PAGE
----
The Apple HomePod is leaving white rings on wood tables, but there’s a way to clean them off

If you own any wood furniture, you may want to rethink getting the recently released Apple HomePod. The high-tech smart speaker, similar to Amazon’s Alexa or the Google Home, dropped on February 9th — and it’s already getting blasted with one major user complaint on Twitter.

Unfortunately, if left on wood for any period of time, the HomePod will stain the wood surface, leaving a white mark where it was placed. “#homepod left rings on my wood furniture in less than 20 minutes of use,” Guy San Francisco shared in a tweet. “Thanks #apple I am glad a paid $400 to make perfect etched circles on my more expensive furniture. Guess I can not move it now to cover up the mark. Evil geniuses you are. #applesupport.”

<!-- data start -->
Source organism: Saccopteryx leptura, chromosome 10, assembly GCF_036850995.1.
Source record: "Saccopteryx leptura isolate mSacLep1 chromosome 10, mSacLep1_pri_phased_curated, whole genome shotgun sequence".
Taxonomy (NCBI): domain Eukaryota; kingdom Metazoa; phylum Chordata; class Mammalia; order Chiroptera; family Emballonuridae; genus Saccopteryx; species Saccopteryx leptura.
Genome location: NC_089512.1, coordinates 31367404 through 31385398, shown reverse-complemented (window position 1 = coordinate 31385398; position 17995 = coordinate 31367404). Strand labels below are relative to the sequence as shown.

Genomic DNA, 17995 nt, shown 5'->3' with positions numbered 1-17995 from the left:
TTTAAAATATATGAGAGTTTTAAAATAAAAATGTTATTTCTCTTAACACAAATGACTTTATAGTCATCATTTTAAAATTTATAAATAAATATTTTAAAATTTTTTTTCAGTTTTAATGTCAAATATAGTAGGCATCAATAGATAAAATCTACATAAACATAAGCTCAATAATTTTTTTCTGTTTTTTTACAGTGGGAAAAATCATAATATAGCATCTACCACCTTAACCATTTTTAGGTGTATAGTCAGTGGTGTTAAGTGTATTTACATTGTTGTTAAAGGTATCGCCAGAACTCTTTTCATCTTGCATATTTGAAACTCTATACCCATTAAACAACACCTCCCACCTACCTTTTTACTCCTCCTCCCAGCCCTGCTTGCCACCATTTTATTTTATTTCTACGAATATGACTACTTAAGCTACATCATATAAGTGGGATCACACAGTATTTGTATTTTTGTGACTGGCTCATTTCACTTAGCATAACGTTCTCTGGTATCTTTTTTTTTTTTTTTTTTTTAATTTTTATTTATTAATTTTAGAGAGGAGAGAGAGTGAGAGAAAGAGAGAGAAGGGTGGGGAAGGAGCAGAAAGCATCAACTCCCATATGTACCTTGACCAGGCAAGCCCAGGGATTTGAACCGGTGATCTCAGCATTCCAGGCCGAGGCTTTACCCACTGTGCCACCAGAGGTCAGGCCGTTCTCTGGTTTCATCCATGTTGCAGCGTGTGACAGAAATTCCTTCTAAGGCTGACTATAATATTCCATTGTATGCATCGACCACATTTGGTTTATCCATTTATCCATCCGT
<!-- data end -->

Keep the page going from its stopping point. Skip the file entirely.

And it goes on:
This week, Wirecutter tried to get to the bottom of the issue and reached out to Apple for support.

Thankfully, the company came through with a promising solution to the HomePod problem.

“The marks can improve over several days after the speaker is removed from the wood surface,” Apple said in an e-mail to the site. In the same message, Apple added that customers should also “try cleaning the surface with the manufacturer’s suggested oiling method.”

According to Pocket-Lint, it’s not uncommon for the HomePod’s silicone base to leave rings due to chemical interactions with treated wood. “The HomePod had caused a white discolored ring to appear on the wood that some days later has faded,” the site reports. “Although still hasn’t completely disappeared.”

Apple offered some care instructions in a statement:

"Wiping the surface gently with a soft damp or dry cloth may remove the marks. If marks persist, clean the surface with the furniture manufacturer’s recommended cleaning process. If you’re concerned about this, we recommend placing your HomePod on a different surface."

The product has only been out for a few days, so maybe given more time these creepy-looking rings will be gone for good. Until then, stock up on wood-treating oil or leave your HomePod on, you know, an alternative surface.